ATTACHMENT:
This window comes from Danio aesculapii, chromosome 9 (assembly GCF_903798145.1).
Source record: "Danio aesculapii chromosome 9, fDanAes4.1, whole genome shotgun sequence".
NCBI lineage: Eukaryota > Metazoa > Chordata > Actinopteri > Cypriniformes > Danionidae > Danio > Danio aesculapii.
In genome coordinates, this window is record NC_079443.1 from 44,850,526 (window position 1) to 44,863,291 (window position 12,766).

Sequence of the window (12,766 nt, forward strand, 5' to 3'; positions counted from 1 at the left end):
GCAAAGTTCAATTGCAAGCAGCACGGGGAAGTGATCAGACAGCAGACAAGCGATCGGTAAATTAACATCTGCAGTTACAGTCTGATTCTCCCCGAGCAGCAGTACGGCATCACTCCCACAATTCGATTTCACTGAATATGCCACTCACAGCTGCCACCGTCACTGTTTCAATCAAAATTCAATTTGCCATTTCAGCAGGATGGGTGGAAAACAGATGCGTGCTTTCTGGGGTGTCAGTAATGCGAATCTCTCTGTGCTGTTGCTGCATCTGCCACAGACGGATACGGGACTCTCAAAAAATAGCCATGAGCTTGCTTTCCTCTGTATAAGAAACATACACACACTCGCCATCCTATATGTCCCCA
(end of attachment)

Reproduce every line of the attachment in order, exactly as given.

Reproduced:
This window comes from Danio aesculapii, chromosome 9 (assembly GCF_903798145.1).
Source record: "Danio aesculapii chromosome 9, fDanAes4.1, whole genome shotgun sequence".
NCBI lineage: Eukaryota > Metazoa > Chordata > Actinopteri > Cypriniformes > Danionidae > Danio > Danio aesculapii.
In genome coordinates, this window is record NC_079443.1 from 44,850,526 (window position 1) to 44,863,291 (window position 12,766).

Sequence of the window (12,766 nt, forward strand, 5' to 3'; positions counted from 1 at the left end):
GCAAAGTTCAATTGCAAGCAGCACGGGGAAGTGATCAGACAGCAGACAAGCGATCGGTAAATTAACATCTGCAGTTACAGTCTGATTCTCCCCGAGCAGCAGTACGGCATCACTCCCACAATTCGATTTCACTGAATATGCCACTCACAGCTGCCACCGTCACTGTTTCAATCAAAATTCAATTTGCCATTTCAGCAGGATGGGTGGAAAACAGATGCGTGCTTTCTGGGGTGTCAGTAATGCGAATCTCTCTGTGCTGTTGCTGCATCTGCCACAGACGGATACGGGACTCTCAAAAAATAGCCATGAGCTTGCTTTCCTCTGTATAAGAAACATACACACACTCGCCATCCTATATGTCCCCA